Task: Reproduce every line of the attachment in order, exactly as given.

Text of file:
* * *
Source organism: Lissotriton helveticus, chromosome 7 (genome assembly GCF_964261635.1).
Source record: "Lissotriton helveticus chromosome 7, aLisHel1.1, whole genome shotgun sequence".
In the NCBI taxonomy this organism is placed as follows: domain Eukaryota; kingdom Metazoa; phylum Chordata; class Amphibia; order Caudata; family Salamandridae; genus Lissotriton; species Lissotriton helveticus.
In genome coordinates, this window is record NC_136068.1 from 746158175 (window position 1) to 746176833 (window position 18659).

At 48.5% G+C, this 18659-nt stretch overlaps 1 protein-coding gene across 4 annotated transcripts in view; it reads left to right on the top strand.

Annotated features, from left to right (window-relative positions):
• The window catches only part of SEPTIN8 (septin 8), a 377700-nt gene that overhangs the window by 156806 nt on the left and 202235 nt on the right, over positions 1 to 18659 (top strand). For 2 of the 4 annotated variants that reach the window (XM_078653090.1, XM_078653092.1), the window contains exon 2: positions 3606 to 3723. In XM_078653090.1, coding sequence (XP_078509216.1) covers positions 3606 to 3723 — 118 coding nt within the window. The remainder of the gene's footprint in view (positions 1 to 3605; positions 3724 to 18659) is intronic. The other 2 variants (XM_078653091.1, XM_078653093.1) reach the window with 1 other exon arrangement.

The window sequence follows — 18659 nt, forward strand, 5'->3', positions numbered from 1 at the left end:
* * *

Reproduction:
Source organism: Lissotriton helveticus, chromosome 7 (genome assembly GCF_964261635.1).
Source record: "Lissotriton helveticus chromosome 7, aLisHel1.1, whole genome shotgun sequence".
In the NCBI taxonomy this organism is placed as follows: domain Eukaryota; kingdom Metazoa; phylum Chordata; class Amphibia; order Caudata; family Salamandridae; genus Lissotriton; species Lissotriton helveticus.
In genome coordinates, this window is record NC_136068.1 from 746158175 (window position 1) to 746176833 (window position 18659).

At 48.5% G+C, this 18659-nt stretch overlaps 1 protein-coding gene across 4 annotated transcripts in view; it reads left to right on the top strand.

Annotated features, from left to right (window-relative positions):
• The window catches only part of SEPTIN8 (septin 8), a 377700-nt gene that overhangs the window by 156806 nt on the left and 202235 nt on the right, over positions 1 to 18659 (top strand). For 2 of the 4 annotated variants that reach the window (XM_078653090.1, XM_078653092.1), the window contains exon 2: positions 3606 to 3723. In XM_078653090.1, coding sequence (XP_078509216.1) covers positions 3606 to 3723 — 118 coding nt within the window. The remainder of the gene's footprint in view (positions 1 to 3605; positions 3724 to 18659) is intronic. The other 2 variants (XM_078653091.1, XM_078653093.1) reach the window with 1 other exon arrangement.

The window sequence follows — 18659 nt, forward strand, 5'->3', positions numbered from 1 at the left end: